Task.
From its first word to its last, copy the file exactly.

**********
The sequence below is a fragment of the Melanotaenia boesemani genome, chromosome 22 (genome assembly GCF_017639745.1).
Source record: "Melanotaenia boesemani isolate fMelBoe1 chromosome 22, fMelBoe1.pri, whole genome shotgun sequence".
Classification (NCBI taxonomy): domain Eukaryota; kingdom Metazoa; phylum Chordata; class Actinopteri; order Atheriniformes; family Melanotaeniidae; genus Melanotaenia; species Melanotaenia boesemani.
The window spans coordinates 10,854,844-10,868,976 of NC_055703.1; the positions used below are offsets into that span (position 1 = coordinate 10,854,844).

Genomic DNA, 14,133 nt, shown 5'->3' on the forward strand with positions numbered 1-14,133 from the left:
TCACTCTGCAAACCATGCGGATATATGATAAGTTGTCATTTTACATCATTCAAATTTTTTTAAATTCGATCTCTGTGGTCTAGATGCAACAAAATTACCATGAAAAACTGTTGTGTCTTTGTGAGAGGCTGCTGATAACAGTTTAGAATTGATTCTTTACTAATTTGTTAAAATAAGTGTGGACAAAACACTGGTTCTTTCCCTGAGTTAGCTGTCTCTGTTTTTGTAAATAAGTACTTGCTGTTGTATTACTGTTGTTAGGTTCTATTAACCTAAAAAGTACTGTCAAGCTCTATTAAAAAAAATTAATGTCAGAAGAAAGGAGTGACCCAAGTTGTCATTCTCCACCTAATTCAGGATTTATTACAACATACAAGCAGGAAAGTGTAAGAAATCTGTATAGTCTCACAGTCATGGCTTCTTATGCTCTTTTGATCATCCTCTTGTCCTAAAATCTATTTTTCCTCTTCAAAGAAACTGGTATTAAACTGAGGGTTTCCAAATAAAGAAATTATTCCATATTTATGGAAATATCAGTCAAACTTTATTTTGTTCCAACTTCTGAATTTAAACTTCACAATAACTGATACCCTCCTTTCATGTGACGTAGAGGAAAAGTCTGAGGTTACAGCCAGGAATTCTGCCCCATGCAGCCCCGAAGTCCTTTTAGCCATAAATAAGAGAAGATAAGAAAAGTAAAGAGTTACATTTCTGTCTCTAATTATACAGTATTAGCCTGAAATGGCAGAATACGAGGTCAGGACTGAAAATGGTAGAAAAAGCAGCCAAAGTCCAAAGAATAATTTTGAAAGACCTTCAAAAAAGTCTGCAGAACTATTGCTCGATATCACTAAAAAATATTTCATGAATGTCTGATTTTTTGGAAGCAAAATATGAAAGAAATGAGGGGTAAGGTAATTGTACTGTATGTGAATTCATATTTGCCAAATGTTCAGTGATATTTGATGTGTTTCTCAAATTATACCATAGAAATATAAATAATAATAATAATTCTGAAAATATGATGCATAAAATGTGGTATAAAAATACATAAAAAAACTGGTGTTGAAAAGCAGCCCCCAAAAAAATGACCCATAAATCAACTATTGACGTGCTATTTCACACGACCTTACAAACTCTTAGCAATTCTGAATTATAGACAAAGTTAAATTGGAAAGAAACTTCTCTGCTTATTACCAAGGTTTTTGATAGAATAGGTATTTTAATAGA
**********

The sequence below is a fragment of the Melanotaenia boesemani genome, chromosome 22 (genome assembly GCF_017639745.1).
Source record: "Melanotaenia boesemani isolate fMelBoe1 chromosome 22, fMelBoe1.pri, whole genome shotgun sequence".
Classification (NCBI taxonomy): domain Eukaryota; kingdom Metazoa; phylum Chordata; class Actinopteri; order Atheriniformes; family Melanotaeniidae; genus Melanotaenia; species Melanotaenia boesemani.
The window spans coordinates 10,854,844-10,868,976 of NC_055703.1; the positions used below are offsets into that span (position 1 = coordinate 10,854,844).

Genomic DNA, 14,133 nt, shown 5'->3' on the forward strand with positions numbered 1-14,133 from the left:
TCACTCTGCAAACCATGCGGATATATGATAAGTTGTCATTTTACATCATTCAAATTTTTTTAAATTCGATCTCTGTGGTCTAGATGCAACAAAATTACCATGAAAAACTGTTGTGTCTTTGTGAGAGGCTGCTGATAACAGTTTAGAATTGATTCTTTACTAATTTGTTAAAATAAGTGTGGACAAAACACTGGTTCTTTCCCTGAGTTAGCTGTCTCTGTTTTTGTAAATAAGTACTTGCTGTTGTATTACTGTTGTTAGGTTCTATTAACCTAAAAAGTACTGTCAAGCTCTATTAAAAAAAATTAATGTCAGAAGAAAGGAGTGACCCAAGTTGTCATTCTCCACCTAATTCAGGATTTATTACAACATACAAGCAGGAAAGTGTAAGAAATCTGTATAGTCTCACAGTCATGGCTTCTTATGCTCTTTTGATCATCCTCTTGTCCTAAAATCTATTTTTCCTCTTCAAAGAAACTGGTATTAAACTGAGGGTTTCCAAATAAAGAAATTATTCCATATTTATGGAAATATCAGTCAAACTTTATTTTGTTCCAACTTCTGAATTTAAACTTCACAATAACTGATACCCTCCTTTCATGTGACGTAGAGGAAAAGTCTGAGGTTACAGCCAGGAATTCTGCCCCATGCAGCCCCGAAGTCCTTTTAGCCATAAATAAGAGAAGATAAGAAAAGTAAAGAGTTACATTTCTGTCTCTAATTATACAGTATTAGCCTGAAATGGCAGAATACGAGGTCAGGACTGAAAATGGTAGAAAAAGCAGCCAAAGTCCAAAGAATAATTTTGAAAGACCTTCAAAAAAGTCTGCAGAACTATTGCTCGATATCACTAAAAAATATTTCATGAATGTCTGATTTTTTGGAAGCAAAATATGAAAGAAATGAGGGGTAAGGTAATTGTACTGTATGTGAATTCATATTTGCCAAATGTTCAGTGATATTTGATGTGTTTCTCAAATTATACCATAGAAATATAAATAATAATAATAATTCTGAAAATATGATGCATAAAATGTGGTATAAAAATACATAAAAAAACTGGTGTTGAAAAGCAGCCCCCAAAAAAATGACCCATAAATCAACTATTGACGTGCTATTTCACACGACCTTACAAACTCTTAGCAATTCTGAATTATAGACAAAGTTAAATTGGAAAGAAACTTCTCTGCTTATTACCAAGGTTTTTGATAGAATAGGTATTTTAATAGA